A committee of MPs has criticised the government's record of developing IT systems, warning that Downing Street needs to end its over-reliance on an oligopoly of suppliers, and branding it "ridiculous" that some departments spend an average of £3,500 on a desktop PC.
In a new report, Government and IT- "A Recipe For Rip-Offs": Time For A New Approach, the Public Administration Committee argued that the lack of in-house IT skills and over-reliance on contracting is a "fundamental problem" for the government.
"IT procurement has too often resulted in late, over budget IT systems that are not fit for purpose," the report said.
"Given the cuts that they are having to make in response to the fiscal deficit, it is ridiculous that some departments spend an average of £3,500 on a desktop PC."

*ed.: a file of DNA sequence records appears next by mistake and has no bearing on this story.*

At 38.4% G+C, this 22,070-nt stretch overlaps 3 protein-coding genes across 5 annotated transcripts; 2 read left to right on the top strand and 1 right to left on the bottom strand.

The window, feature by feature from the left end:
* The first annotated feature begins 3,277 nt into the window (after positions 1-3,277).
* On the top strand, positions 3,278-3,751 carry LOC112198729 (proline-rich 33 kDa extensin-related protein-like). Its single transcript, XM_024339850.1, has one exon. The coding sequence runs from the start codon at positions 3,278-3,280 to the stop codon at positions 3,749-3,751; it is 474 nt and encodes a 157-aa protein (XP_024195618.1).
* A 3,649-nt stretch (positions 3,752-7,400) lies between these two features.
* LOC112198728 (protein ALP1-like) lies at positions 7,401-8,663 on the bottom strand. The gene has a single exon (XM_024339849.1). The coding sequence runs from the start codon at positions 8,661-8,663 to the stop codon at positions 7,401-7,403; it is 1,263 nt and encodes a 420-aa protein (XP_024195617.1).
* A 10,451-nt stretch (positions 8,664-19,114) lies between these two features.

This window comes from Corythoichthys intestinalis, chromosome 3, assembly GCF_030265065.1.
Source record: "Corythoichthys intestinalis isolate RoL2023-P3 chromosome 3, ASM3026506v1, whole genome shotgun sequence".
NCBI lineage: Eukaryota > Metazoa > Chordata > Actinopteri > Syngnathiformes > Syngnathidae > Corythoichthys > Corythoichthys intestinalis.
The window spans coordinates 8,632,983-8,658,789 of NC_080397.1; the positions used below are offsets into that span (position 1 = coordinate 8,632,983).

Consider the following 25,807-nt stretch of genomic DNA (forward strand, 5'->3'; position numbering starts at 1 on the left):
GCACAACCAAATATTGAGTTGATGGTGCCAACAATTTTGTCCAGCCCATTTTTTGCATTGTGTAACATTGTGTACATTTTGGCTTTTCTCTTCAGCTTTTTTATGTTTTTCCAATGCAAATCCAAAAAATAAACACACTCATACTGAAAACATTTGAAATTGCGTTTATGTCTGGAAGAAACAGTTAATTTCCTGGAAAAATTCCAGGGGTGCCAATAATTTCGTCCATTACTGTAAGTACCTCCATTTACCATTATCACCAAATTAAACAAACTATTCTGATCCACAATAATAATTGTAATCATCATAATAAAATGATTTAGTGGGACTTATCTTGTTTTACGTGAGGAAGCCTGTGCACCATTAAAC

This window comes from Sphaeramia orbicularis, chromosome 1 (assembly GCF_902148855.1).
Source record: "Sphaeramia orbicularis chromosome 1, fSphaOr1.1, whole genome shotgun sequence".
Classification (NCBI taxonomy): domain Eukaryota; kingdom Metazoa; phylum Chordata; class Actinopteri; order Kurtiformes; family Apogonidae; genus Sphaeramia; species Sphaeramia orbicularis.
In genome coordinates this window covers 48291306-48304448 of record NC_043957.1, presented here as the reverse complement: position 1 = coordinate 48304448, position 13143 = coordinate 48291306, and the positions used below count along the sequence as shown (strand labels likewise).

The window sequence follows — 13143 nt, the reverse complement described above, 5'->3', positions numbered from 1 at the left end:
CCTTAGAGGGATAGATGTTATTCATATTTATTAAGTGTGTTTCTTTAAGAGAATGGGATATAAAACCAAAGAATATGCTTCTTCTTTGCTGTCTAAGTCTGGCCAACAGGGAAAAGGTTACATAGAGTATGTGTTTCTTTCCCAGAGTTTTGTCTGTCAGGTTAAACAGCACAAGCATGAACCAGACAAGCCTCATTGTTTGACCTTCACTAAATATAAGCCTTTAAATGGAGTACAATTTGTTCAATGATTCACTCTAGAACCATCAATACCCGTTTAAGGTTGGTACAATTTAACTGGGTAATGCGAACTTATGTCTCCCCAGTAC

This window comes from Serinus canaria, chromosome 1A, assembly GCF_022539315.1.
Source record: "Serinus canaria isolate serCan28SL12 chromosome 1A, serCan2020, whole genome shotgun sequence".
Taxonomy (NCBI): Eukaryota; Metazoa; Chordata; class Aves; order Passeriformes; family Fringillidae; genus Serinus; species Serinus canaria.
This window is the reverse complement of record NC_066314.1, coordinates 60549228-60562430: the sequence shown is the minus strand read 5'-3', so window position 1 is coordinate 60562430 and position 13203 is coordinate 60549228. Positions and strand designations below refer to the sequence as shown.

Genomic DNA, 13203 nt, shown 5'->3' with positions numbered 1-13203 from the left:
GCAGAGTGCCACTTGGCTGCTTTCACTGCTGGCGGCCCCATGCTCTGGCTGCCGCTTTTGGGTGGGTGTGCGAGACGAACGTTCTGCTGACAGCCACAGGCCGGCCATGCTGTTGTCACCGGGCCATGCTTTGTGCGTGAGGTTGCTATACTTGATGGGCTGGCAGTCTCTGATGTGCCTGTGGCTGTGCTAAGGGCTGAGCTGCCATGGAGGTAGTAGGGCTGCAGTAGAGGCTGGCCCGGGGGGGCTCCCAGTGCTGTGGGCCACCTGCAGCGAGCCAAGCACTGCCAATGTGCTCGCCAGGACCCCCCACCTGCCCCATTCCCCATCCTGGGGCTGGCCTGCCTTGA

The report highlights several big name IT failures of previous governments, including the Child Support Agency's IT system and the National ID Card scheme, as well as more recent cases of mismanagement which saw the Department for Work and Pensions cancelling a contract with Fujitsu for desktop computers.
The Public Administration Committee argued that the government must break out of its current relationship with suppliers by improving benchmarking data collection, publishing more information on contracts, widening the supplier base and working in a more agile manner.
Ovum analyst Jessica Hawkins said that the report delivers a damning blow to the public sector IT supplier community.
"Whatever the outcome of many of these projects, vendors have not always been held accountable because there has typically been a culture that bypasses responsibility and neither vendor or agency succeeds in taking full ownership of the project to ensure that it is delivered in the most timely and cost-efficient way," she added.
"What the report fails to highlight is that many suppliers to the public sector also deliver to the private sector in a relatively pain-free manner, so there are clearly lessons that the public sector needs to learn."
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